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To be fair, I’m not really sure if this is a shot at Kimber or at Wolf Ammo. Those lacquered steel cases definitely aren’t reliable in plenty of guns. Of course, Kimber has a bit of a rep’ of late for being finicky, though I’ve shot a new production Kimber Rapide Black Ice in 9mm quite a bit over the last year and recently reviewed the R7 Mako and both have been rock solid for me.


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  1. Given a choice between cheap ammunition and reloads, I’ll stick with the reloads. Of course your mileage may vary.

    • I’m in the market for reloaders and supplies. Do you have a dependable source to recommend? I used to reload with my dad, using RCBM, but I’m not sure if there is better equipment. I am especially interested in carbide dies on “D” frame, not a “C” frame, if you know what I mean. Also nice would be quick change dies to reduce the chances of having to constantly recalibrate.

      • Dependable currently doesn’t exist, unless you want to spend ridiculous prices.

        Components, especially primers, are ‘Unobtanium’, for the foreseeable future, as ammo plants are using all they have to ship ammo as fast as they can…

        • I’m fine for projectiles. I bought online 5000 55g GameKing projectiles at 1c more than pre-shortage, and 2c more each after delivery (42lb package).

          I found a brick of 1000 Winchester Small Rifle Primers at the back of my ammunition locker.

          And I have at least 2lb of powder. Good enough for about 600 .223 cartridges. This should last a while for me. I’ll buy more primers and powder when the lockdown ends.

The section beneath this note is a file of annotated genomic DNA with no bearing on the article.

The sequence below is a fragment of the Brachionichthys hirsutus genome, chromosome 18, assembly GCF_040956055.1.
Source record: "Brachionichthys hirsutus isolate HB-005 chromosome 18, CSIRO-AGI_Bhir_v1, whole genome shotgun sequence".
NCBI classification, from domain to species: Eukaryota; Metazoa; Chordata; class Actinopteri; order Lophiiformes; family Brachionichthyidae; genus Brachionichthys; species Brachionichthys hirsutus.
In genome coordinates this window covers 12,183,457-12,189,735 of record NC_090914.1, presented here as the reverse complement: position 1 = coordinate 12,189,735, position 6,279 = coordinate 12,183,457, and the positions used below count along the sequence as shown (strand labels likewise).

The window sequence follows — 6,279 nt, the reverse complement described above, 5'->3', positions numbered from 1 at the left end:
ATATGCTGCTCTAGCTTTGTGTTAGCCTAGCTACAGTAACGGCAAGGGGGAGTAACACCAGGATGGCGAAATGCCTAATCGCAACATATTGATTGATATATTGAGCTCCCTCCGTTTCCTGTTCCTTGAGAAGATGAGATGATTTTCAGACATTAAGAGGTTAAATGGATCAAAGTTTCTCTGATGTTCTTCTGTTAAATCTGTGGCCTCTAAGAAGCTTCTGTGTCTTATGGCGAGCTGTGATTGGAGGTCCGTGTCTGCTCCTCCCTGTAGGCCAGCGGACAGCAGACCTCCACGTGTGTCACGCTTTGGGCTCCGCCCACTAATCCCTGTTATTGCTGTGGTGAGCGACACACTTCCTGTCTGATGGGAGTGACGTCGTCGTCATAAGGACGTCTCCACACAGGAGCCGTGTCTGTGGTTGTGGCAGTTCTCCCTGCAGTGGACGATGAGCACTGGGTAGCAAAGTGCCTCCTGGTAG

• I have the Hornady LocknLoad press. You have to buy the collett bushings for each die but you can buy them in bulk. Changing dies just needs a 1/8ths turn and the die can be lifted out. I’ve been using the press for over 12 years. It’s been great. I’ve recommended the press to others who also greatly appreciate it. The dies hold their adjustment once set. No further calibration needed.

  2. The bad Kimber rep was from when Cohen ran the place. Now he’s working his magic over at SIG with their better than ever reputation for QC and actually releasing finished products instead of beta testing on the customers

  3. We are gathered here today because the dearly departed chose a semi-auto pistol over a revolver…

  4. I’ve never purchased a Kimber because they failed my departments quality control back in the 90’s. However, I did recently purchase a new Kimber the Stainless II in 10n mm. The trigger was absolutely horrible and crunchy. After I spent some time stoning the trigger, it was outstanding! I love the weapon. Very accurate, and operated flawlessly. After shooting 150 rounds, I couldn’t be more impressed.

  5. Kimbers do look nice.
    Wilson makes a good one.
    Theres a bunch.
    But only I have the bestest 1911A1 in the world .

    • I may have a Caspian wide frame double stack 1911 that could probably give it a run for the title.
      A 16 round 1911 is a hell of a thing. Wonder if your little marsupial paws could wrap around it though. 🤔

    • “But only I have the bestest 1911A1 in the world .”

      “This is my 1911. Although there are many like it, this one is *MINE*!” 😉

  6. I own an older Kimber Custom bought in the ’90’s.
    Never have, and never will use lacquered steel ammo on a pistol with tight tolerances.

  7. I heard the ‘rep’ about Kimbers being unreliable and particularly finicky about what you feed them. ALMOST kept me from buying one – but, fortunately, I came to my senses.